The recent conflicts in Afghanistan and Iraq have prompted renewed interest in Britain’s colonial experience of rebellion and state breakdown, while current French interventions in Mali and the Central African Republic have stirred controversy over French military actions in former colonial dependencies, promoting accusations of ‘imperialist humanitarianism’. Yet, in spite of increasing interest in the history of counterinsurgency and empire, we lack comparative studies of colonial responses to armed insurrection, civil disorder, anti-colonial paramilitaries and other irregular forces. The aim of the conference is to address this imbalance by drawing on examples from the British, Dutch, French, and Portuguese empires, as well as case studies from China and Southern Africa. Continue reading “Colonial Counterinsurgency in Comparative Perspective, Sept. 18-19”

Reminder: Networks in Imperial and Global History Conference, University of Exeter (June 19-20)

Gareth Curless

The Imperial and Global History Network for early career scholars will be holding its first conference on 19th and 20th June 2014 at the University of Exeter. The conference will bring together early career scholars from across the world, discussing a range of topics including America’s Drone Empire, the anti-Apartheid movement in South Africa, and Treaty Port China. Registration for the conference is now open and information about how to register can be found here.

Where: Reed Hall, University of Exeter

When: 19 and 20 June 2014

Program

Continue reading “Reminder: Networks in Imperial and Global History Conference, University of Exeter (June 19-20)”

Conference: Trade Unions in the Global South, From Imperial Rule to the Present Day

Gareth Curless

Where: 9am-5.30pm, Friday 13 June 2014, Congress House, London

To mark the important role that trade unions have played in popular protests in Africa, Asia, Latin America, and the Middle East, History & Policy’s Trade Union Forum and the Trades Union Congress will host a one day conference. The conference will reflect on the relationship between trade unions and the state in the Global South, as well as the role of labour movements in popular protests from the end of imperial rule to the present day.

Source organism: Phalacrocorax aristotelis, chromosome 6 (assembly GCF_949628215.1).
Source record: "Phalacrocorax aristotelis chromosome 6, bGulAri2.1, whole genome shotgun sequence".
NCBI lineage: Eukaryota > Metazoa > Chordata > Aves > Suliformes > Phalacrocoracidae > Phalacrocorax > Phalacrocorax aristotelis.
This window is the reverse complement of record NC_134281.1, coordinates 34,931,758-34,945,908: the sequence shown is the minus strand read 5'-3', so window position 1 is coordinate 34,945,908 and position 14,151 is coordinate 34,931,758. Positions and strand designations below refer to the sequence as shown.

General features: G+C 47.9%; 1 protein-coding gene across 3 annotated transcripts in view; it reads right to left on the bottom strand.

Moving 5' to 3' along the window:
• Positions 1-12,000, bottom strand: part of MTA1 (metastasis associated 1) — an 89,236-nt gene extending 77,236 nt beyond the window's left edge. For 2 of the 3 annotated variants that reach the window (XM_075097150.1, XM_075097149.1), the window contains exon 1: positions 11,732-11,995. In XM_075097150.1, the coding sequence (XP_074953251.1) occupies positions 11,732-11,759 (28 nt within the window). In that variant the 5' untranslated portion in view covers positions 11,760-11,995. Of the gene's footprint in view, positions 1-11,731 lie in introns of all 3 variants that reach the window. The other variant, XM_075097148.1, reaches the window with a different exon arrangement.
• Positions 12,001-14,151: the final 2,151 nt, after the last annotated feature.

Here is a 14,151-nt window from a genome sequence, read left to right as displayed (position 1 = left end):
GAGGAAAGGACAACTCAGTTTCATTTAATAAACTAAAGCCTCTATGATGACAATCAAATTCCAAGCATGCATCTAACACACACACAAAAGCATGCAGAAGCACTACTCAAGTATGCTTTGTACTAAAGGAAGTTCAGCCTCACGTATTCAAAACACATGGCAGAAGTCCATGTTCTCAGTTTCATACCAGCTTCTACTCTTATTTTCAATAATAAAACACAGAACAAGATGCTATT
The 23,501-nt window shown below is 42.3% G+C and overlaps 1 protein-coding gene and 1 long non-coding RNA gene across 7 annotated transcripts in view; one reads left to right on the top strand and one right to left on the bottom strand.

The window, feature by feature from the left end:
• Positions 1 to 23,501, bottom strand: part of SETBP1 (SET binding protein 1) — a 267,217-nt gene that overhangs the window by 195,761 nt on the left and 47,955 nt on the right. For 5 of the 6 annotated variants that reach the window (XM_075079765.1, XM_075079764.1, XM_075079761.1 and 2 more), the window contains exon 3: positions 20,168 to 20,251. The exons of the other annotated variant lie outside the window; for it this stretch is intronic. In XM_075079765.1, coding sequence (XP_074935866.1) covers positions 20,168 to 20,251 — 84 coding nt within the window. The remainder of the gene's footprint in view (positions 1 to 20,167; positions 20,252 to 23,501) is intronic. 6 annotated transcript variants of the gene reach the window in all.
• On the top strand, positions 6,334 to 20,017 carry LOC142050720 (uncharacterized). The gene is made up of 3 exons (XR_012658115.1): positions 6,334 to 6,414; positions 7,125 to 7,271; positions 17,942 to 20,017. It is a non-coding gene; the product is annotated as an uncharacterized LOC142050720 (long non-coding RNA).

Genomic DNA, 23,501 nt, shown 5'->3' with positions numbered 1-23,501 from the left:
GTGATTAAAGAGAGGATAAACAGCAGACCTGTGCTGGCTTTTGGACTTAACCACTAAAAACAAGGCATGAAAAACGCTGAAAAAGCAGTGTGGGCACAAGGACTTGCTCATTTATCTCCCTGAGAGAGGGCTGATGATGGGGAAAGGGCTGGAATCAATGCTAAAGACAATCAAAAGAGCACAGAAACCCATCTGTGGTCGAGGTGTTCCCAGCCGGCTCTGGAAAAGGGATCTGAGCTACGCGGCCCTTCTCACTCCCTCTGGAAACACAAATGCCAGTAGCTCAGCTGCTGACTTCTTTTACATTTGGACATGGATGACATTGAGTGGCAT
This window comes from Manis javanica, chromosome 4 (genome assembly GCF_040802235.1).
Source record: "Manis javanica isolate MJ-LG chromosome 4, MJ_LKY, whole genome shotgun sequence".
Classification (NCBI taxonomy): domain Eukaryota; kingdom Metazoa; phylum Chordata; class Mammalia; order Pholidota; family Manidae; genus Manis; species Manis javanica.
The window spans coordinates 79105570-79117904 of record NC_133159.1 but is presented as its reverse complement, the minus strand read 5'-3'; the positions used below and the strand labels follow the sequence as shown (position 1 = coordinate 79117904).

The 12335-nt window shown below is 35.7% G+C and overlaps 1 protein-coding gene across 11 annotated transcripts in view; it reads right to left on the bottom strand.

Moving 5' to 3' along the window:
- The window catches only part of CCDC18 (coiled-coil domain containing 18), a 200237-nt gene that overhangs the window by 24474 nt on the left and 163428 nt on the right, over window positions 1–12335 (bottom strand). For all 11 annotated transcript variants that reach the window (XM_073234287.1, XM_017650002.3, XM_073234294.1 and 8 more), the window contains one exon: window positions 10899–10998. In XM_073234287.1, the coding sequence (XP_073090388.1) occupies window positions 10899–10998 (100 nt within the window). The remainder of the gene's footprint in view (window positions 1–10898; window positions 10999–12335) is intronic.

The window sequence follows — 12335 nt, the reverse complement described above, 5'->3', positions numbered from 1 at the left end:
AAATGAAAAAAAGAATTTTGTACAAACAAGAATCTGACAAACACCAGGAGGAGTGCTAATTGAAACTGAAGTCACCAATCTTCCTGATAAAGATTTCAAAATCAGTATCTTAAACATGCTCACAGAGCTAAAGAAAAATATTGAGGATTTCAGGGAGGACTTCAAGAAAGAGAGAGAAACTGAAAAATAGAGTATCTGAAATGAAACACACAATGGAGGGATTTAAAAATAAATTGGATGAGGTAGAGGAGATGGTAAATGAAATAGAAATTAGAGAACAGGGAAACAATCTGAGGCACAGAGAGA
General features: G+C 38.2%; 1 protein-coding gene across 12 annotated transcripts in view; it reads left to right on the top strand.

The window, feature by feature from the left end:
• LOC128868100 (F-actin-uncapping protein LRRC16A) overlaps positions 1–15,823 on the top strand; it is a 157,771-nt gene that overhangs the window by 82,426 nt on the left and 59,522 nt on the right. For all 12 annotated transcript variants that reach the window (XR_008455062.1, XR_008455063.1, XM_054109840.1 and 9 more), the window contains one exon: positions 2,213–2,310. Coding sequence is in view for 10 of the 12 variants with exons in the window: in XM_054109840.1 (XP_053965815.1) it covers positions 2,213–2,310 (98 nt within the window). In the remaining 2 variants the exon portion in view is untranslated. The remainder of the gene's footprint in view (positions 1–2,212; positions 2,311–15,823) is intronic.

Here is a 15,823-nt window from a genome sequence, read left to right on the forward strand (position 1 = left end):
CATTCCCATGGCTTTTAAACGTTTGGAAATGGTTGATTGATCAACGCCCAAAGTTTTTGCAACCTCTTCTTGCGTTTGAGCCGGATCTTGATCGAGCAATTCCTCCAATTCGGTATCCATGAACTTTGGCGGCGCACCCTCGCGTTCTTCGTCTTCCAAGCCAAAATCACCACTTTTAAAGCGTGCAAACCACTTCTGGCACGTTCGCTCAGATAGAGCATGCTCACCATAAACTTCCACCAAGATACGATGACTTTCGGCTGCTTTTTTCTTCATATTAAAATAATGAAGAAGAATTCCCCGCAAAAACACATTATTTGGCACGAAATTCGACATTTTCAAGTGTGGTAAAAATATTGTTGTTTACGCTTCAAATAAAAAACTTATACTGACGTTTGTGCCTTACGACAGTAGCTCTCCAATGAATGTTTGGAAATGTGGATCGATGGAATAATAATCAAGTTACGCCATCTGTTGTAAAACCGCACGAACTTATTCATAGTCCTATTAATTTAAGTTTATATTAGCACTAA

This event is funded by the ESRC. It is free to attend and open to all but space is limited. Spaces will be allocated on a first come, first serve basis. To reserve your place please contact Gareth Curless (g.m.curless@exeter.ac.uk), University of Exeter.  Continue reading “Conference: Trade Unions in the Global South, From Imperial Rule to the Present Day”

Covering Up the Dark Side of Decolonisation

Gareth Curless

Historians of empire have long suspected that documents from the colonies were transferred back to Britain during the last days of imperial rule, only never to enter into the public domain. It was no small surprise therefore when in April 2011 the Foreign and Commonwealth Office (FCO), under pressure from a high court judge, admitted that it had a secret archive of nearly 9,000 files from 37 colonies. Perhaps the biggest surprise from the ruling was how easy it was for the FCO to keep these documents hidden from historians for so long. Continue reading “Covering Up the Dark Side of Decolonisation”